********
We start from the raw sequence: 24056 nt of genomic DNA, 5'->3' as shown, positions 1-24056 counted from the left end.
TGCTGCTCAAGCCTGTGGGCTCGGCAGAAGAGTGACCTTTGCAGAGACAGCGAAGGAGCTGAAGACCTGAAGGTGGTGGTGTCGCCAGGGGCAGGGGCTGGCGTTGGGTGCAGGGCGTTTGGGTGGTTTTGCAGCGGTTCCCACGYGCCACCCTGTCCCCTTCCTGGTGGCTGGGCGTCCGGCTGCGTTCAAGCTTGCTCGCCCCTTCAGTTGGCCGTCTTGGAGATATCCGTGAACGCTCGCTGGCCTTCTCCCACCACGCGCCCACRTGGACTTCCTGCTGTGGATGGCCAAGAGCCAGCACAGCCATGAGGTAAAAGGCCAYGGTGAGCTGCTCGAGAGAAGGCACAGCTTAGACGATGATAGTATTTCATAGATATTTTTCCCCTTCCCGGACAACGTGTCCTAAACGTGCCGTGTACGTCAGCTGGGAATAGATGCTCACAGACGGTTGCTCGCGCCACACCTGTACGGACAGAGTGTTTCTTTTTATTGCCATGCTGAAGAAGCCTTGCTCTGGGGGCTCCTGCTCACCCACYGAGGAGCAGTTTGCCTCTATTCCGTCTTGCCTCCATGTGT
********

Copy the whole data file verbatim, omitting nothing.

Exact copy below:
We start from the raw sequence: 24056 nt of genomic DNA, 5'->3' as shown, positions 1-24056 counted from the left end.
TGCTGCTCAAGCCTGTGGGCTCGGCAGAAGAGTGACCTTTGCAGAGACAGCGAAGGAGCTGAAGACCTGAAGGTGGTGGTGTCGCCAGGGGCAGGGGCTGGCGTTGGGTGCAGGGCGTTTGGGTGGTTTTGCAGCGGTTCCCACGYGCCACCCTGTCCCCTTCCTGGTGGCTGGGCGTCCGGCTGCGTTCAAGCTTGCTCGCCCCTTCAGTTGGCCGTCTTGGAGATATCCGTGAACGCTCGCTGGCCTTCTCCCACCACGCGCCCACRTGGACTTCCTGCTGTGGATGGCCAAGAGCCAGCACAGCCATGAGGTAAAAGGCCAYGGTGAGCTGCTCGAGAGAAGGCACAGCTTAGACGATGATAGTATTTCATAGATATTTTTCCCCTTCCCGGACAACGTGTCCTAAACGTGCCGTGTACGTCAGCTGGGAATAGATGCTCACAGACGGTTGCTCGCGCCACACCTGTACGGACAGAGTGTTTCTTTTTATTGCCATGCTGAAGAAGCCTTGCTCTGGGGGCTCCTGCTCACCCACYGAGGAGCAGTTTGCCTCTATTCCGTCTTGCCTCCATGTGT